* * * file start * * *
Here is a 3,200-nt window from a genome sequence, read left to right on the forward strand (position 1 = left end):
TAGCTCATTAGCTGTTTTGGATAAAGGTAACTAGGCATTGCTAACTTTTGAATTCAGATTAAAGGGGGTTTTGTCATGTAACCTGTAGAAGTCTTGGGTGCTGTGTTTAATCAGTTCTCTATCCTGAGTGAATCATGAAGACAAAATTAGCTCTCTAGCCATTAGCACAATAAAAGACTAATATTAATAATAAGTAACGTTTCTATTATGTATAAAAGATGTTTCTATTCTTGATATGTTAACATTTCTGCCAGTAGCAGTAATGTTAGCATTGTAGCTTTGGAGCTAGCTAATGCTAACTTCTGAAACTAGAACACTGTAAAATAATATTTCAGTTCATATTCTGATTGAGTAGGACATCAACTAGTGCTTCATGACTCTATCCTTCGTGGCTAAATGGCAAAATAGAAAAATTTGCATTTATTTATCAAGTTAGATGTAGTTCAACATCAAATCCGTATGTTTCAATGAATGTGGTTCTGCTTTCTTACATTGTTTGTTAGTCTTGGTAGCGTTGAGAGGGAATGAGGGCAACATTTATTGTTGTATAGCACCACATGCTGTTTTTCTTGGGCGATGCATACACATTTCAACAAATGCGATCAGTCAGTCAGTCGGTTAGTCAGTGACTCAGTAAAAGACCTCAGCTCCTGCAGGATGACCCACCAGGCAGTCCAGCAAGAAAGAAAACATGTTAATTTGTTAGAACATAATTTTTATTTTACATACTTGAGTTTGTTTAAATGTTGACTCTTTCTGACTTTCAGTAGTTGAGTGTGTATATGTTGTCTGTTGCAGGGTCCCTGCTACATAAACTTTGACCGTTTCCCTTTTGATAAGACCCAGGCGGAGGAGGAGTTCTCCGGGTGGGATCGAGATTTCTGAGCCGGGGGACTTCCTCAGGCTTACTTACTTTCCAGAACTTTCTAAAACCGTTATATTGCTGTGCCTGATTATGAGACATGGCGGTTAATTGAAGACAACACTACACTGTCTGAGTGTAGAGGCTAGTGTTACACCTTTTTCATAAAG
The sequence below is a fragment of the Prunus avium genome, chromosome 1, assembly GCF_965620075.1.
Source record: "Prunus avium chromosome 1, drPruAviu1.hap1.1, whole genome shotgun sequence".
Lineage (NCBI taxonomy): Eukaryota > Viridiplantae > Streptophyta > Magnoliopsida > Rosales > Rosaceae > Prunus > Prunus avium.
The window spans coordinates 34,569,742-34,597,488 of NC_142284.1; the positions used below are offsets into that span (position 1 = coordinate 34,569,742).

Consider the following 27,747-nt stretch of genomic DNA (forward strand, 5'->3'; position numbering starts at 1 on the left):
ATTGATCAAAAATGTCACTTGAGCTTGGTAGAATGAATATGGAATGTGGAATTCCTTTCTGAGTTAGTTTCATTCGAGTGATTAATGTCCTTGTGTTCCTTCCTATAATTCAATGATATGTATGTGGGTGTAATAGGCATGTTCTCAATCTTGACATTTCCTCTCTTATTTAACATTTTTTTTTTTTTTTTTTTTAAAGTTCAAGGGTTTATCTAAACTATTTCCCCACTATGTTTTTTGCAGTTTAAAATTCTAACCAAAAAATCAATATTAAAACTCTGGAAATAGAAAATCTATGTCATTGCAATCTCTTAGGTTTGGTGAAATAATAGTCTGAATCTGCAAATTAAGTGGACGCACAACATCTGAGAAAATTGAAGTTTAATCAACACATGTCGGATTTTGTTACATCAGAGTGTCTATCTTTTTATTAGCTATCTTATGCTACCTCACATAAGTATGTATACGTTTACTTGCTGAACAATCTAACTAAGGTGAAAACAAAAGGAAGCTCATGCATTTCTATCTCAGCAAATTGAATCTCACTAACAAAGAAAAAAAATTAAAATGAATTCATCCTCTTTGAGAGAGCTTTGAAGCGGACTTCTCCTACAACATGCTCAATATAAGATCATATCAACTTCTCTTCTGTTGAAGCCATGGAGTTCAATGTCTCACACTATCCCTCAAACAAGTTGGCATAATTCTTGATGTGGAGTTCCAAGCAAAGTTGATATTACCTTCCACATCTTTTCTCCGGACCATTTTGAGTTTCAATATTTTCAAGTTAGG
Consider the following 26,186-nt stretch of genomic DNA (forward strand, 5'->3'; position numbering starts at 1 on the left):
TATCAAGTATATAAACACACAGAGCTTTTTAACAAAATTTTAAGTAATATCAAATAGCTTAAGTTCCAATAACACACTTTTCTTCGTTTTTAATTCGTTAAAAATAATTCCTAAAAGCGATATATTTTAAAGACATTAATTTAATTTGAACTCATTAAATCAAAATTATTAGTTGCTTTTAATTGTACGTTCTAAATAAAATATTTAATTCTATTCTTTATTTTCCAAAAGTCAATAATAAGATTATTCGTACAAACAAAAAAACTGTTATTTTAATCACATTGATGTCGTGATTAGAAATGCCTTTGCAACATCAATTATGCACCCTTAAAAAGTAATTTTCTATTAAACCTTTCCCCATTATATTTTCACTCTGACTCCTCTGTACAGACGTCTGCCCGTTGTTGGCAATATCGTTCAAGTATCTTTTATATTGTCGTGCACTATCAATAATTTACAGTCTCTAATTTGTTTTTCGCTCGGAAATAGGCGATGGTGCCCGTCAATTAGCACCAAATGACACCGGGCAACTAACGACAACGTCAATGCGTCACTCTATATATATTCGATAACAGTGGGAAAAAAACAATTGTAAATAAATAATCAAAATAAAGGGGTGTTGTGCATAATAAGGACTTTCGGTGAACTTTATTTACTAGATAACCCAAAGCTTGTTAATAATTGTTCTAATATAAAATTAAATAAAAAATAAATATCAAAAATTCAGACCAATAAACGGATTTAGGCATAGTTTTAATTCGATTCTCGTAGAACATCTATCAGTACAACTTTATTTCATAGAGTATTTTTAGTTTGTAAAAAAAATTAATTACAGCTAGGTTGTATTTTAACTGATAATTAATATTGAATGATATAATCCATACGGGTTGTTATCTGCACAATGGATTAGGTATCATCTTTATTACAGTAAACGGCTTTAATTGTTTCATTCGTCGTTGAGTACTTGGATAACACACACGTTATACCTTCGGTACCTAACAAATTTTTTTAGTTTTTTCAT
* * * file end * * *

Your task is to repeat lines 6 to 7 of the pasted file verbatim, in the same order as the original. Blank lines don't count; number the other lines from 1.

The window spans coordinates 34,569,742-34,597,488 of NC_142284.1; the positions used below are offsets into that span (position 1 = coordinate 34,569,742).

Consider the following 27,747-nt stretch of genomic DNA (forward strand, 5'->3'; position numbering starts at 1 on the left):